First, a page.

It has to be stressed that Medina never shies away from drawing very explicit evaluative conclusions, as when he, for example, notes that "sometimes there is virtually no distinction between the behavior of statesmen and the behavior of terrorists" (207) and bluntly reminds us that the Nobel Peace Prize has been awarded to some individuals "who have been associated with a great deal of unlawful violence, such as . . . Henry Kissinger" (157). As early as in his Introduction he warns us that "While the threat of terrorism is real, we need to learn how to live with this menace without succumbing to an unreasonable fear of it that could permanently undermine our civil and political rights" (xiv).

The book's most valuable aspect is that its second half centers around the hardest (but not very often openly debated) question in terrorism ethics: what if we are faced with a situation, when, however much we would like to condemn terrorism, we have no other choice than to make use of terrorism? I do not know of any other book in which this crucial topic has been given so much attention. It is this aspect that makes reading it a must for everyone interested in the ethics of terrorism.

In just war theory the parallel most crucial question would be this one: Could there be any W-situation (i.e. a catastrophic worst case of Armageddon dimensions) in which we were, in order to avoid or end this situation, forced to disregard all of the traditional just war restrictions, even our basic PNCI? Could there be cases in which we would have no choice than to commit even the worst war crimes or crimes against humanity? Such W-cases or, as Winston Churchill had dubbed them, cases of "supreme emergency", have been already discussed in Michael Walzer's classic Just and Unjust Wars (which refers to Churchill's "Terror Bombing" of German cities in WWII) and by some other brave thinkers later on. Again: those seeking a detailed summary of these discussions will be excellently served by Medina's book. And in this discussion again, Medina delivers superb examples (with various highly illuminating versions) for an acute discussion of these W-cases. For a paradigm case, see 133 f., where President Obama has been briefed that the leadership of al-Qaeda "has managed to obtain a powerful nuclear weapon to carry out a nuclear attack in an undisclosed foreign capital", the leadership has announced that they will detonate this weapon very soon, and it is known that they "have an undetermined number of innocent American hostages to be used as human shields, if necessary, to try to prevent a US attack on them"--Obama having to decide whether to preemptively attack the al-Qaeda position in question.

Well, what would be the morally correct choice in this case? That is, I think, not really an open question: Obama must opt for attacking, even though in this case we all (including Obama) know that by this attack the innocent hostages will be killed, too.

So far, Medina would agree. However, he would not also subscribe to the (for me obviously evident) conclusion that in this case Obama was morally justified (and so, as I would say with regards to this kind of situation, even morally obliged) to give his order to attack. Why not? Because then we would have to subscribe to the conclusion that the PNCI does not hold absolutely. And this, I guess, for Medina would mean the end of any viable (deontological) ethics of war and terrorism. Instead Medina has recourse to something which I would classify as a typical case of doublespeak: according to Medina, such violence to the PNCI can be "never justified", but in this exceptional case only "might be excused".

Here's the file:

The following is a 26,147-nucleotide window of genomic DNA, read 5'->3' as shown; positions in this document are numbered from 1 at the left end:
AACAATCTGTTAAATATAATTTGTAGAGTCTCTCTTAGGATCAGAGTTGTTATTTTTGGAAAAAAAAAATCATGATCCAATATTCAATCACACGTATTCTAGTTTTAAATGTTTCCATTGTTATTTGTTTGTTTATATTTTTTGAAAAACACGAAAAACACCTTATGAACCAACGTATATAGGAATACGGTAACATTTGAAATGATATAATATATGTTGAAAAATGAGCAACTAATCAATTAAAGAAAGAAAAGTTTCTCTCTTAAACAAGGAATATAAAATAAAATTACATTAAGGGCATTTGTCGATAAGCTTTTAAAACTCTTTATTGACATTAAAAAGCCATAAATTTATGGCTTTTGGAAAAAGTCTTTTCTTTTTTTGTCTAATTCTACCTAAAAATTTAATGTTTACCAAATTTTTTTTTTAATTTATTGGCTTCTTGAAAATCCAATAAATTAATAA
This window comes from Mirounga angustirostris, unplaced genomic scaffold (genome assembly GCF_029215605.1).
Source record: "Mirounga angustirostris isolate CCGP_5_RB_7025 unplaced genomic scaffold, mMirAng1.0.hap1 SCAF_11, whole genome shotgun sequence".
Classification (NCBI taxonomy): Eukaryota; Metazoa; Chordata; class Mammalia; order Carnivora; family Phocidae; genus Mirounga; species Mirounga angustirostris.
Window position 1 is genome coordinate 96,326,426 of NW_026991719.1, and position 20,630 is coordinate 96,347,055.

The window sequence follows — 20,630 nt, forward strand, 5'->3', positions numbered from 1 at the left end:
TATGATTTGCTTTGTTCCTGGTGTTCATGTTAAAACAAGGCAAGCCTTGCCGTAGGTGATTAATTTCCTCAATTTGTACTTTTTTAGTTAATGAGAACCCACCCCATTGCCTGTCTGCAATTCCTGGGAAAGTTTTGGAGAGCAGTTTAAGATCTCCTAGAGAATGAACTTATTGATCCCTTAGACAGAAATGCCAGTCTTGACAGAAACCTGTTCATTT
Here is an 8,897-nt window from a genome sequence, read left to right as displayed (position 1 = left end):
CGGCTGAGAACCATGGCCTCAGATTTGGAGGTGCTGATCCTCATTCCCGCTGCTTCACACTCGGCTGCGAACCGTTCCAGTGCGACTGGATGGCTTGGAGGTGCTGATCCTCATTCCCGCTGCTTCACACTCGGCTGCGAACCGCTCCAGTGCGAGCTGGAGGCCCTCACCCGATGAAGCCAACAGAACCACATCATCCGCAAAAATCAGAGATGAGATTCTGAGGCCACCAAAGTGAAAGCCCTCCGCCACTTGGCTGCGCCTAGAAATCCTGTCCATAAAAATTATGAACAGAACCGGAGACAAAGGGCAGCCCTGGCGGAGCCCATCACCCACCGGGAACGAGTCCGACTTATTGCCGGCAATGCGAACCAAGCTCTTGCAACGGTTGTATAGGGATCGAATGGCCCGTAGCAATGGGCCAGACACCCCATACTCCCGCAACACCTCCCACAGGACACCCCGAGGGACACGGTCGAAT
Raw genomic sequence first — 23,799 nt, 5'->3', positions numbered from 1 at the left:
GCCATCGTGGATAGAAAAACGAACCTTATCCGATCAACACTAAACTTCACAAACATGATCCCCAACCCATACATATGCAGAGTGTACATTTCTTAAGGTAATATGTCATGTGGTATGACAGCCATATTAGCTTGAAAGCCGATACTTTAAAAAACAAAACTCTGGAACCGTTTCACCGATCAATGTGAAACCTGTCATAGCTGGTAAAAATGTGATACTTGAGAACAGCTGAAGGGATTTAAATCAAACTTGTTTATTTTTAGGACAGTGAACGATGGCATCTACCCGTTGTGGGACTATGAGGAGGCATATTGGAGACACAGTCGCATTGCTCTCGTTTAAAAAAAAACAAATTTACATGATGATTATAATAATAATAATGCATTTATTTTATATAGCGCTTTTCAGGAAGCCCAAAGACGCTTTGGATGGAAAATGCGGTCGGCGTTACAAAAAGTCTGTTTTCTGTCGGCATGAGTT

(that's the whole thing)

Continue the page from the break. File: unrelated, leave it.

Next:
This debate would be an excellent chance to start a general meta-ethical discussion about what is involved in doing applied ethics. What is the best way to solve our problem of having to make a choice between a change of content (of some moral rules) versus a linguistic change (such as substituting "excuses" for "justifications")?

Of course, Medina spends a lot of effort trying to justify his "fundamental normative distinction between excusing and justifying an act" (204), referring to J. L. Austin's "A Plea for Excuses" (238 n. 126), focusing on the moral relevance of intentions beside and beyond consequences (204), and even postulating the relativity of our moral norms to normal situations (205). But for me, none of these arguments are convincing and I would not like to agree that we have to accept this distinction, "if we want our view of [a violation of the PNCI in general and then of] terrorism [in particular] to be practical rather than ideal" (my italics). W-cases and references to them are part of our real (practical) life; and so the norms of our ethics (terrorism ethics included) have to be norms not only for normal cases, but for these extreme cases as well. In ethics there is no place for any doublespeak.

Medina was right in expecting that this book "will not necessarily end debates about the nature, justification, or excuse of terrorism" (xii). It leaves more questions open than answered. But at the present state of the art in terrorism ethics, this may be the best an author can hope for. Medina's book is an important contribution and one that propels our ethics of terrorism to a new and higher level.